Extremely fast selective enhancement method for fine granular scalable enabled H.264 video

TitleExtremely fast selective enhancement method for fine granular scalable enabled H.264 video
Publication TypeConference Paper
Year of Publication2003
AuthorsUgur, K., G. Louizis, P. Nasiopoulos, and R. Ward
Conference NameElectrical and Computer Engineering, 2003. IEEE CCECE 2003. Canadian Conference on
Pagination1103 - 1106 vol.2
Date Publishedmay.
Keywordsblock-by-block basis, camera motion, fast selective enhancement method, feature extraction, fine granular scalability, image enhancement, image motion analysis, image sequences, intercoded macroblock types, motion vector data, MPEG-4 streaming video profile, predecessor standards, real-time systems, real-time video communications systems, scalable H.264 video encoding, video coding

A novel method, that selectively enhances the visually important regions in scalable H.264 video encoding, is proposed. The proposed method is extremely fast and is designed to be used in real-time video communications systems. The method is based on fine granular scalability (FGS). FGS provides a framework to adapt to variations in the channel bandwidth, and it was recently standardized in the streaming video profile of MPEG-4. FGS also provides to the encoder the ability to selectively enhance the regions that are visually important, increasing the subjective video quality. In this paper we use the emerging video coding standard, H.264, for encoding the base layer, as opposed to MPEG-4. H.264 has several key differences with its predecessor standards, one of them being the new inter coded macroblock types. It was observed that specific macroblock types indicate visually important regions. In our proposed method, the macroblock (MB) type information along with motion vector (MV) data are used to extract features such as motion activity and camera motion. These features are used for defining the regions to be enhanced. Since, all of the operations are taking place on a block-by-block basis, the method presented here has very low computational complexity and suitable for real-time video communication systems. Experimental results show that subjective quality of the video sequence is significantly improved using our method.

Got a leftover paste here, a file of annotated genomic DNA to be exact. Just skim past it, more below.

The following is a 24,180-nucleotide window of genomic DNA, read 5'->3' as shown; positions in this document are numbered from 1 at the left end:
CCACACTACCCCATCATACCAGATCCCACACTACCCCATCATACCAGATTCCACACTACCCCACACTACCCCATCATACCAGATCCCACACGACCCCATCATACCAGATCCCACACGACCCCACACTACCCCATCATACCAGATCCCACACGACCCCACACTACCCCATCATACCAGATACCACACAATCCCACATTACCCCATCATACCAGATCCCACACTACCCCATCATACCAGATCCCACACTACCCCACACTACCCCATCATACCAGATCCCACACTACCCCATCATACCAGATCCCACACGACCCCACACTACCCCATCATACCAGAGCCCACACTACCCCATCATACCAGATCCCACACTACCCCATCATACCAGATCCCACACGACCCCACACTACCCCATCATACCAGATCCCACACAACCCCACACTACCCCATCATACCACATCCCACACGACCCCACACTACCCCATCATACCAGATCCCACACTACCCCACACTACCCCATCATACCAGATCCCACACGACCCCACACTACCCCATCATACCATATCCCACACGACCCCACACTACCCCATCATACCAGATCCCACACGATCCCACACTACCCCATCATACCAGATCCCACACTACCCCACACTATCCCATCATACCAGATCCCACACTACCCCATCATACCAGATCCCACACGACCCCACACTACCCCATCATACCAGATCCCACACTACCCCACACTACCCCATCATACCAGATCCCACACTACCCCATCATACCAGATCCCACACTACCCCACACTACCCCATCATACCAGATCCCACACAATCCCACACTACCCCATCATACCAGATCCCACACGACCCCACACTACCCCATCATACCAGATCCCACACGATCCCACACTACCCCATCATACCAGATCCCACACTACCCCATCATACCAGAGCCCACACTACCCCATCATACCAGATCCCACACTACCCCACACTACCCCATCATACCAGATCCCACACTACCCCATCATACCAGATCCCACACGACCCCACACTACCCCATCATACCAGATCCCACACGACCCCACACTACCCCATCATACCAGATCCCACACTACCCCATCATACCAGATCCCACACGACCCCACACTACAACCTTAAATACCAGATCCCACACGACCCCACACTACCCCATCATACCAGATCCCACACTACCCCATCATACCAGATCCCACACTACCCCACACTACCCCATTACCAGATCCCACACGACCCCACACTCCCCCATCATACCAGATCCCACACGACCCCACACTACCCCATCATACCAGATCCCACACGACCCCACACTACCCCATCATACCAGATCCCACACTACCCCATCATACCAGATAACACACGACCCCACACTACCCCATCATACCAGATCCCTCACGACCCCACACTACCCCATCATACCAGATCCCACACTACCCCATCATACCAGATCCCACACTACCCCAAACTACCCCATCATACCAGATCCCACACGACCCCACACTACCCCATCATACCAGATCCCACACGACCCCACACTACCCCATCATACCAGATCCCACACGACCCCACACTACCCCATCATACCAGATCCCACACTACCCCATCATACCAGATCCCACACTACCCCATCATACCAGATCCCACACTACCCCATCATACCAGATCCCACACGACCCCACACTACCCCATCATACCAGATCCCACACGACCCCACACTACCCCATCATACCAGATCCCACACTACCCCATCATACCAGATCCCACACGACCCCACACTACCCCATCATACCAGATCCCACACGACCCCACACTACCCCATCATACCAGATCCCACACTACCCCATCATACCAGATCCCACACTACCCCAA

a place of mind, The University of British Columbia

Electrical and Computer Engineering
2332 Main Mall
Vancouver, BC Canada V6T 1Z4
Tel +1.604.822.2872
Fax +1.604.822.5949

Emergency Procedures | Accessibility | Contact UBC | © Copyright 2021 The University of British Columbia